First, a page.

In the first part of this series, we covered what is the biggest threat to an organization’s asset when it comes to cyber threats: Its People.

Now it’s time to start going over the overall preparedness of the organization’s team, should a breach happen.

Think of it this way: Is your team prepared for the unthinkable situation?

Prepare Your Organization For Rapid Response


That’s really the first step to preparing any organization. If a culture of being prepared and doing due diligence to make sure the organization is safe is being cultivated within the people, it’s easy to keep the team in the right frame of mind.

A solid foundation is built by getting everyone on board with the company’s policies and procedures.

Next, choosing the people, processes, and technology that best suits the organization will help with preparation. This step entails choosing an appropriate monitor intrusion technology or service that can detect viruses and other intrusions, prevent malware from entering your network, and block attackers who have already gained access or are in the process of attempting an intrusion.

Some Best Practices to be Better Prepared

Cyber security can be a huge challenge for many businesses, particularly small and medium-sized enterprises. The cost of cybercrime can be crippling to a company’s finances.

Here are some ways businesses can prepare for cyber-attacks:

  • Employees: Like we’ve said before, and we’ll keep hitting on this subject, should be trained on how to recognize suspicious behavior on the web; they should also know how to report a potential breach of company information without compromising the integrity of the investigation.
  • Backup strategy: A backup strategy should be in place so that if the main system goes down due to a cyber-attack or malware, the potential of a total loss of information is lower.
  • Network monitoring: Network monitoring can help an organization see what’s happening on the web at any given moment; it will also help notify the correct parties if there are any unusual activity reports coming from outside sources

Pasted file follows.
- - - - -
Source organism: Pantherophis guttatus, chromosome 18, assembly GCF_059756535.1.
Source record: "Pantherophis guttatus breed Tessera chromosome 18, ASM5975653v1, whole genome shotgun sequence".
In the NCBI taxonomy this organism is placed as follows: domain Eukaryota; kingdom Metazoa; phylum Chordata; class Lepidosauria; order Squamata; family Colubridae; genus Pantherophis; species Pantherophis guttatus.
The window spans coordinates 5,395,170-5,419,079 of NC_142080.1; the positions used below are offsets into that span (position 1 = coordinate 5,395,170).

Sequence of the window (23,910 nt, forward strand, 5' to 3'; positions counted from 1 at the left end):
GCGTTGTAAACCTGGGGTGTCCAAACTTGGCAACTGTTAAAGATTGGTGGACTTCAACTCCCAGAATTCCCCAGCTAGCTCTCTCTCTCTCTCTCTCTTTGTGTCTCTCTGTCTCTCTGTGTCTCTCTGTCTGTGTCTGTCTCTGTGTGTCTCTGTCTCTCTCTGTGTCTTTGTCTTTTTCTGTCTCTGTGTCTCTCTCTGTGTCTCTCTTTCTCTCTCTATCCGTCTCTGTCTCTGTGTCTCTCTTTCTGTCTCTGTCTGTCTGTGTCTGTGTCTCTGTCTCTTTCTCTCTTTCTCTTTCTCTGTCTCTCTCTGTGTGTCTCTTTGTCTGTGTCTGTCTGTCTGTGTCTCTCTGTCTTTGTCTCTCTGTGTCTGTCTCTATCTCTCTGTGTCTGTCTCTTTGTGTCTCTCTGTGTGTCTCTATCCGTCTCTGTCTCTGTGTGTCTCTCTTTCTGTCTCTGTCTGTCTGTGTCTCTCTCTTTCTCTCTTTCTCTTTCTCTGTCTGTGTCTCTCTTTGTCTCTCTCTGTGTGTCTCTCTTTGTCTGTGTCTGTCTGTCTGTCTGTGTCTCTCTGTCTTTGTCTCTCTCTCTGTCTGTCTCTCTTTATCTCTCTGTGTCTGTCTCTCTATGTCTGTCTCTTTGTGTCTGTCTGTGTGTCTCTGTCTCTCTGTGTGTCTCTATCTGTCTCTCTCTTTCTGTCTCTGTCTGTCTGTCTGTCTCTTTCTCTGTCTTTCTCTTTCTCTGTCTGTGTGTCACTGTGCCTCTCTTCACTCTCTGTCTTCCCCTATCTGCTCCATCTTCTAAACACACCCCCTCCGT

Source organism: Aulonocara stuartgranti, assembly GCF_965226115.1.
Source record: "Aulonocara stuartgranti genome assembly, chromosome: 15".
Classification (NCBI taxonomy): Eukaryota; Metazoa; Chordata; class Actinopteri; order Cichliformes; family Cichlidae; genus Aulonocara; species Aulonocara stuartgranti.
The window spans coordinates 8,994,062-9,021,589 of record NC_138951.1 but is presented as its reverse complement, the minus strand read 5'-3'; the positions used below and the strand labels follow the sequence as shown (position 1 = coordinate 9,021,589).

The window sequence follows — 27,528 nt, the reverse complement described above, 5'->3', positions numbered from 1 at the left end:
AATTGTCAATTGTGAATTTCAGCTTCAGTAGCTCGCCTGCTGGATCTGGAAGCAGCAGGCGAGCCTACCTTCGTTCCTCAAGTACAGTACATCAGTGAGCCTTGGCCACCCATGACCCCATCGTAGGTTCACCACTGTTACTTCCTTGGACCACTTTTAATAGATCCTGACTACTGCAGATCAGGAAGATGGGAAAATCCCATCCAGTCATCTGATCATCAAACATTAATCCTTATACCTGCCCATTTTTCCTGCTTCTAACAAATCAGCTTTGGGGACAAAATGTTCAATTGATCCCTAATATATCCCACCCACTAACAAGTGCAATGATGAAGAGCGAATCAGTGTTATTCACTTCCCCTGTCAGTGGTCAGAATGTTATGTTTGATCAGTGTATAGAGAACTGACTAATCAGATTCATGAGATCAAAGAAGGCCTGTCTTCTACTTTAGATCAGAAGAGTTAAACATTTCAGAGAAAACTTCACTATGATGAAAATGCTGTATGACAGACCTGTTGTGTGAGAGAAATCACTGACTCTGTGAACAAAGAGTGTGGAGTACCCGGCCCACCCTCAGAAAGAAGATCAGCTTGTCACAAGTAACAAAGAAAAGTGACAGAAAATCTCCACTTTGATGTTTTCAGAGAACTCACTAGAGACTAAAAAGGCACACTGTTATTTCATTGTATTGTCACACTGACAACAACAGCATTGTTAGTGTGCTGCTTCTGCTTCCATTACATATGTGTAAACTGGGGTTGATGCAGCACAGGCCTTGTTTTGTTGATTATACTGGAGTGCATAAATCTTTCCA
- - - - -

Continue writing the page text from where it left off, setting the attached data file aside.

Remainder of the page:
Why Using an MDR Provider is a Great Solution

The purpose of an MDR provider is to address the problem of cybersecurity skills gaps inside an organization.

Ideally, at a cost that is lower than what a company will need to spend to build its own specialized security team, it tackles more advanced threats that could not be handled in-house.

If an MDR, like CyberMaxx, has a SOC with a team of experts that work 24/7/365, the intention is to augment the in-house IT department and protect their networks and devices – not replace the IT department.

Furthermore, MDR provides access to tools that the organization might not normally have access to.

What Happens if an Intrusion Occurs

That unthinkable situation just occurred. Now what?

If the line of defense has been crossed and an intrusion has taken place, consulting your incident response plan for dealing with potential threats should be the next step.

If a bad actor does manage to get into your network, even if it is only for a few minutes or hours, it could cost your company a lot more than just reputational damage.

If an intrusion should take place, we highly recommend consulting a DFIR team to help with this process:

  1. Preparation
  2. Identification
  3. Containment
  4. Eradication
  5. Recovery
  6. Lessons Learned

Staying Informed

One of the biggest things you can do to keep your organization safe from cyber threats is to stay informed about current cyber threats and malicious techniques.

The best way to stay informed is to keep an eye on the news, social media, and other sources of information. Make sure your team members know what’s going on in their industry so they can share information with you.

Just for instance, in June and July of 2022, North Korea was launching state-sanctioned attacks using the malware Ghost as their main tool. If a team is educated that something like that is coming down the pike, then it knows what to look for.

Be Prepared

Just like Scout’s motto, it’s best to always be prepared. Sure, sometimes a curve ball may be thrown into the mix, but in the end having a plan in place, educating employees, and having tools in place to help detect and remediate will give an organization the upper hand when it comes to potential infiltrations.

And then there is always utilizing an MDR like CyberMaxx to help pick up the slack should it be too much undertaken immediately.

What’s Next

In the last part of this three-part series, we’re going to cover if best practices are in place inside.

Preparing for and Mitigating Potential Cyber Threats: Part 3 – Are Best Practices in Place?